UK, Australia, others also ground Boeing 737 MAX after crash [Updated]

On March 10, Ethiopian Airlines Flight 302 crashed shortly after takeoff from Addis Ababa, killing all 189 people aboard. The behavior of the aircraft—a Boeing 737 MAX 8 airliner—was eerily similar to that of Lion Air Flight 610, which crashed on October 29, 2018.

The Lion Air crash was caused in part by malfunctions in the 737 MAX 8’s maneuvering characteristics augmentation system, or MCAS.

In light of the Ethiopian Airlines crash, China’s civil aviation authority ordered all Chinese airlines to ground their 737 MAX aircraft—a total of 96 aircraft purchased since Boeing began delivering the airframe in 2017. Indonesia’s national transport safety committee (KNKT) has also ordered Indonesian carriers to ground their 737 MAX 8 aircraft until further notice.

Déjà vu

Flight 302 took off in good weather. But according to data from FlightRadar24, the aircraft quickly appeared to have problems with its ascent, with its vertical speed fluctuating between 1,472 feet of climb per minute to 1,920 feet of descent per minute. Just six minutes after takeoff, the aircraft crashed.

According to Ethiopian Airlines officials, the pilot, 29-year old Yared Getachew, had a “commendable” performance record and over 8,000 flying hours. The airline has an otherwise excellent safety record. But the 737 MAX 8 has only been in the fleet of Ethiopian Airlines since July of 2018, and the aircraft that crashed had been in use for less than five months.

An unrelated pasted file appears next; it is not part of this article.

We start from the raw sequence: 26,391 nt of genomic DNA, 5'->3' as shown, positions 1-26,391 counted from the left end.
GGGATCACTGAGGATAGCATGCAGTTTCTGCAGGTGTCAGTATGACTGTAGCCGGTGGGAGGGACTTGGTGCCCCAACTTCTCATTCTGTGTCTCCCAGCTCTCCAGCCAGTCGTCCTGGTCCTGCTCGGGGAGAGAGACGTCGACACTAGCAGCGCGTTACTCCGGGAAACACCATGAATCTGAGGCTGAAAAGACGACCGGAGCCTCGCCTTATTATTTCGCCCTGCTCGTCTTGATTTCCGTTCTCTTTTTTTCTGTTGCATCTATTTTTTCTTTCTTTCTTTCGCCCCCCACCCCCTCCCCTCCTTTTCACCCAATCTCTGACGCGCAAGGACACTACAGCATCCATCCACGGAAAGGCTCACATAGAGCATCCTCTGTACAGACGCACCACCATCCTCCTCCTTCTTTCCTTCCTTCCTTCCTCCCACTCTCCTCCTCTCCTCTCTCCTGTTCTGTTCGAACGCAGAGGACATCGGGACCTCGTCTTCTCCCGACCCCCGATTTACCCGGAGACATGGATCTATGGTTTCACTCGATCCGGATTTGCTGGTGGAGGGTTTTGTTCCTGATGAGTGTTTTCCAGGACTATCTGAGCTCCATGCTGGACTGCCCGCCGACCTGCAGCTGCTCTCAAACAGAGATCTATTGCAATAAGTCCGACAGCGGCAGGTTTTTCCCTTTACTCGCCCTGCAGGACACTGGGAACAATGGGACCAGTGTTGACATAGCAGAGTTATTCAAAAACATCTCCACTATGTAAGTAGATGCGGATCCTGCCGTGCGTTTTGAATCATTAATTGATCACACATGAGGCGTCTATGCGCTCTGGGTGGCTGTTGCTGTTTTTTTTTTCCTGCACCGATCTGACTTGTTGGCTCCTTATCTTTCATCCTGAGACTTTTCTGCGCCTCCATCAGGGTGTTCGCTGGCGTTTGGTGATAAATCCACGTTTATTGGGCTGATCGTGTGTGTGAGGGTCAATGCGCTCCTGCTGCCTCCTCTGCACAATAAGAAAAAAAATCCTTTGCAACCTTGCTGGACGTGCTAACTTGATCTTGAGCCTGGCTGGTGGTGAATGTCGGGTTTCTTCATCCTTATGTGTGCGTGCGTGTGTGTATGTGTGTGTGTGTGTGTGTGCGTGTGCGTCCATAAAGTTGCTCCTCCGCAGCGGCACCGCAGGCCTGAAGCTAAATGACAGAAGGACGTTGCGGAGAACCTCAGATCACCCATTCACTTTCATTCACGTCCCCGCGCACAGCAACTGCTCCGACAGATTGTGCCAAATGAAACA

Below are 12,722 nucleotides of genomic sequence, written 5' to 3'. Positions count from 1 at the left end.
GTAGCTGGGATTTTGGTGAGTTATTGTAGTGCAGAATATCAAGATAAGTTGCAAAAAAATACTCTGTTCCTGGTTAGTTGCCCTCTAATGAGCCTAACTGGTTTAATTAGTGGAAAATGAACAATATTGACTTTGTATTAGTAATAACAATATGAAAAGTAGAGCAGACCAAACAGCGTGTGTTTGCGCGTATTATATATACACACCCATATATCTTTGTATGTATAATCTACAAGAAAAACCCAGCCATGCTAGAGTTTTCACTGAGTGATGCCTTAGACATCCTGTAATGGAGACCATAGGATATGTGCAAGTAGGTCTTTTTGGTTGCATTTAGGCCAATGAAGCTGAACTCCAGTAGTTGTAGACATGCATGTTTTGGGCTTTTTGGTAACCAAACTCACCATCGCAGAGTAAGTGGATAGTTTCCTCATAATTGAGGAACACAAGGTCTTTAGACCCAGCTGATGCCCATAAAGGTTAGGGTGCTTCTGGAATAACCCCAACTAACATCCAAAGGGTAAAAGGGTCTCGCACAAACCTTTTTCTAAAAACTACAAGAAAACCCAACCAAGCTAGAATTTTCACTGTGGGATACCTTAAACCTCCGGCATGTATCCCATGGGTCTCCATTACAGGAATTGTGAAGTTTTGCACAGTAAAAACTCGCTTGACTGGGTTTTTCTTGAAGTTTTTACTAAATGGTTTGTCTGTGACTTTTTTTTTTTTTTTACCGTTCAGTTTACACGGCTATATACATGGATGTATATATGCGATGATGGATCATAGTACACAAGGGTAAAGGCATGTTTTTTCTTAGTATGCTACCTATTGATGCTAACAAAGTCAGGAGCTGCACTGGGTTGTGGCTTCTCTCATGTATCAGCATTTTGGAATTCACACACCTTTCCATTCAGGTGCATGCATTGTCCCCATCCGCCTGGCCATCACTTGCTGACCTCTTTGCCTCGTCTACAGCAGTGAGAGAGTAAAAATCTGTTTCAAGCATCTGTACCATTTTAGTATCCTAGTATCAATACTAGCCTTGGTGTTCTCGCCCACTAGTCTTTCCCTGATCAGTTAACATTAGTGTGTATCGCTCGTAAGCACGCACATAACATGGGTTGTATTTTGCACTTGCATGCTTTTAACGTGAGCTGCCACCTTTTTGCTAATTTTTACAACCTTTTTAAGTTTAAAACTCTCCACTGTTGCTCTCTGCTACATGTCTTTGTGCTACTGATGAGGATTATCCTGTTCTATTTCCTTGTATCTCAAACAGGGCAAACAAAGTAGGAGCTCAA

It’s unclear how much additional training on the aircraft Getachew or other Ethiopian Airlines pilots received, as Boeing initially provided no additional manual data for the new MCAS.

Sensory overload

In the case of the Lion Air crash, the MCAS malfunctioned because of a faulty angle-of-attack (AOA) sensor .The sensor caused MCAS’ algorithms to act as if the aircraft was entering a stall, automatically pushing the nose of the aircraft down—a condition known as a “stabilizer runaway.” A Boeing safety bulletin issued after the Lion Air crash stated, “In the event of erroneous AOA data, the [MCAS] can trim the stabilizer nose down in increments lasting up to 10 seconds.”

If such a failure were to occur during level flight at cruising altitude, the air crew would have a reasonable amount of time to diagnose the problem and shut down the MCAS. The procedure to shut down automatic trim control (part of MCAS) remains the same from older 737 designs. But in both the Lion Air and Ethiopian Airlines crashes, the air crews had relatively little time to determine what was wrong while fighting to keep their aircraft in a climb—in the Lion Air case, the aircraft crashed 10 minutes into the flight.

After the Lion Air crash, American Airlines pilot union spokesperson and 737 pilot Dennis Tajer said, “in the previous model of the 737, pulling back on the control column, Boeing says, will stop a stabilizer runaway.” But he noted that this doesn’t work with new 737 MAX system—the pilots have to disable the stabilizer.

Boeing has built and sold over 750 737 MAX 8 aircraft thus far, out of over 5,000 ordered. Southwest Airlines is Boeing’s biggest single customer for the 737 MAX, with over 280 ordered and 31 delivered thus far. There have been no reported incidents involving the aircraft in the US. But small overseas operators have been a major percentage of the aircraft’s early adopters.

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